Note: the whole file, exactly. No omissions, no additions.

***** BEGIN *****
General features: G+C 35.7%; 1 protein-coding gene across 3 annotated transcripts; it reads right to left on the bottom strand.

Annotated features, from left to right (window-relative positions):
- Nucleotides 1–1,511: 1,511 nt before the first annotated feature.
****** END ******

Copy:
General features: G+C 35.7%; 1 protein-coding gene across 3 annotated transcripts; it reads right to left on the bottom strand.

Annotated features, from left to right (window-relative positions):
- Nucleotides 1–1,511: 1,511 nt before the first annotated feature.